When I finally sit down to write poetry at 9 p.m. in my “office” – which is my laptop sitting on my long wooden dining room table – I usually hear a drama-filled voice start calling, “Mama, mama, come quick! Ariel fell under my bed and I need her now!” or “I need to pee! It’s an emergency!” or “I need a lullaby!” That’s from my just-turned-5-year-old daughter Grace. Almost a year ago, I had a nine-weeks-premature baby, Zack, who’s sleeping in the room next to Grace and will most likely wake up and start bawling when he hears her calling me. Translation: It’s hard to find quiet time to write.
I followed in my maternal grandmother’s footsteps with both of my pregnancies; my body fought me every step of the way. With each child, I had a different placental issue that caused both of them to be born early, each at 3 lbs., and a NICU stay. They’re both healthy and happy now, but the fear and anxiety that comes with hard pregnancies (“You could have died, the baby could have …”), and babies born way too early, stayed with me. Both arrived in the winter. After each birth, I was discharged alone, leaving a baby in the NICU, walking out of the hospital, sore, torn open, empty-armed, on a cloudy, snow-filled day. Both babies underwent lots of hospital tests, danced with various health issues and finally came home. Despite getting clean bills of health, I couldn’t shake the feeling that I was waiting for something else to happen. A black angel at my shoulder. A voice in my ear saying, You’re not safe. They’re not safe. Just wait.
That fear paralyzed my writing for almost two years after my daughter was born. I had no way to canalize the pain, fear and anxiety I was feeling. Family members would say, “Shouldn’t you be over this by now?” And yet, as I’d look at pictures of my fragile daughter in the NICU, stuck with tubes and laced with monitor wires, I would break down. One day, I pulled Louise DeSalvo’s book, Writing as a Way of Healing: How Telling Our Stories Transforms Our Lives, from my bookshelf. From reading the book in between feeding a baby or running laundry, I re-found my passion for writing by starting to look at it as a way to heal my emotional wounds. DeSalvo shows how writers like Virginia Woolf, Audre Lorde and Isable Allende were transformed by the act of writing. I decided to try to write again, like these women.
Since I’m a magazine editor and a mother by day, I took to writing late at night after my husband and child were in bed. At first it was hard to write out of my pain, but amazingly, a poem that I wrote about my experience with Grace in the NICU, “Necessary Work,” won Ruminate Magazine’s Janet B. McCabe Poetry Prize in 2012. That push galvanized me to really focus on making writing as much a part of my regular life as I could. When I had my second baby nine weeks premature last January, I went through the same shock, fear and anger. Yet, I had a cushion. I had lived the experience of having a child in the NICU, a child who comes home. And, I had my writing. I kept writing through the five weeks Zack spent in the hospital. When he came home, I had already started writing through what I felt: Zachary, you were in God’s memory before time.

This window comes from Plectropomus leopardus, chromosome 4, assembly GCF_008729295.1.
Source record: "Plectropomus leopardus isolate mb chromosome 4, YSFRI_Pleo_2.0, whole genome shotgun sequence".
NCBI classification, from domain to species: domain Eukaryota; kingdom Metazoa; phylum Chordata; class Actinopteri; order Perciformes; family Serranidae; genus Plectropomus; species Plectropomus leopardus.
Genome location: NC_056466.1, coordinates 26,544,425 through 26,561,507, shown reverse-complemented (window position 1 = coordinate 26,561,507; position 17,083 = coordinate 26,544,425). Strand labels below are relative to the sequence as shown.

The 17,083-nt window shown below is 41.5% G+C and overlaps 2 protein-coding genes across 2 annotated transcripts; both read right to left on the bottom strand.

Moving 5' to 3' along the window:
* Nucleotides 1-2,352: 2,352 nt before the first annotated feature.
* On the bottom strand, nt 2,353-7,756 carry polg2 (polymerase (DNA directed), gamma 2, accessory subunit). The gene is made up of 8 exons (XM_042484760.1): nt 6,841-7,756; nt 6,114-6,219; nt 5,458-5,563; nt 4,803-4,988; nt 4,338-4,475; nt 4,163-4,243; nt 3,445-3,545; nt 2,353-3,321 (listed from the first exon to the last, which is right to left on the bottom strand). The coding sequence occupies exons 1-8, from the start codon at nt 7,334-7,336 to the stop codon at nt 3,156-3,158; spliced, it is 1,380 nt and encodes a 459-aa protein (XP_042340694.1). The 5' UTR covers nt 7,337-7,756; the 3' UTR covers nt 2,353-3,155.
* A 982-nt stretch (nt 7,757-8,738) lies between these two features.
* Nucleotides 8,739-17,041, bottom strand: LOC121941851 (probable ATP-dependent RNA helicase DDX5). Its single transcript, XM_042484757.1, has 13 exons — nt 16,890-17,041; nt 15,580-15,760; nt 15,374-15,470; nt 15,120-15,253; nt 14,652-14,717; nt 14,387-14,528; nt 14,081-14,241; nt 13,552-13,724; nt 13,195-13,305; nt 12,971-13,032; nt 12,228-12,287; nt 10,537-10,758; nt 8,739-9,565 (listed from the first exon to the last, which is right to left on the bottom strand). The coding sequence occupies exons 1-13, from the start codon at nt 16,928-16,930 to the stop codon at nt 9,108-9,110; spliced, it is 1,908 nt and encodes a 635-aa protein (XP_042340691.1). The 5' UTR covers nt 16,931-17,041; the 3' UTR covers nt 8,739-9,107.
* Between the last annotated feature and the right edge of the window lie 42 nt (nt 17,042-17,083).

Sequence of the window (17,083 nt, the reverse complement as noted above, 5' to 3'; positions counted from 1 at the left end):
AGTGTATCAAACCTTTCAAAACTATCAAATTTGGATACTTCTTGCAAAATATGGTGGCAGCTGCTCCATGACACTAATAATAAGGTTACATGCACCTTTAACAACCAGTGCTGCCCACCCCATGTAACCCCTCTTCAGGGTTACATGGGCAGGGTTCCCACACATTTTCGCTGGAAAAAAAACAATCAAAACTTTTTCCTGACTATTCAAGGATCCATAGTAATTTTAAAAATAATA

Life with a full-time job and two children is hectic and also full of blessings. It’s up to me to keep writing my way through chaos, taking my experiences and making them into art. Grace knows that I’m a writer – she asks me to read her my poetry, and I say to her, “This is about you. This is about Zack.” And she says, “Are you happy Jesus sent us to you?” And I say to her, as much to myself, “Oh yes, oh yes.” You have transformed my life. You have elevated my art. You are my inspiration.
Nicole Rollender’s poetry and nonfiction have been published or are forthcoming in various literary magazines and anthologies. She’s the winner of Ruminate Magazine’s 2012 Janet B. McCabe poetry prize for her poem, “Necessary Work,” which was nominated for a Pushcart Prize. She also won Princemere Poetry Journal’s 2012 Princemere’s Poetry Prize for her poem, “Quickening.” Nicole is a regular blogger for Ruminatemagazine.com. Her poetry chapbook Arrangement of Desire was published by Pudding House Publications in 2007. Nicole, who has an MFA in creative writing from Penn State University, is editor of Stitches magazine, which has been nominated for three Jesse H. Neal Awards and won the American Society of Business Publication Editors (ASBPE) 2011 Magazine of the Year Award. She has taught creating writing at Penn State University. Nicole also blogs regularly forRuminatemagazine.com.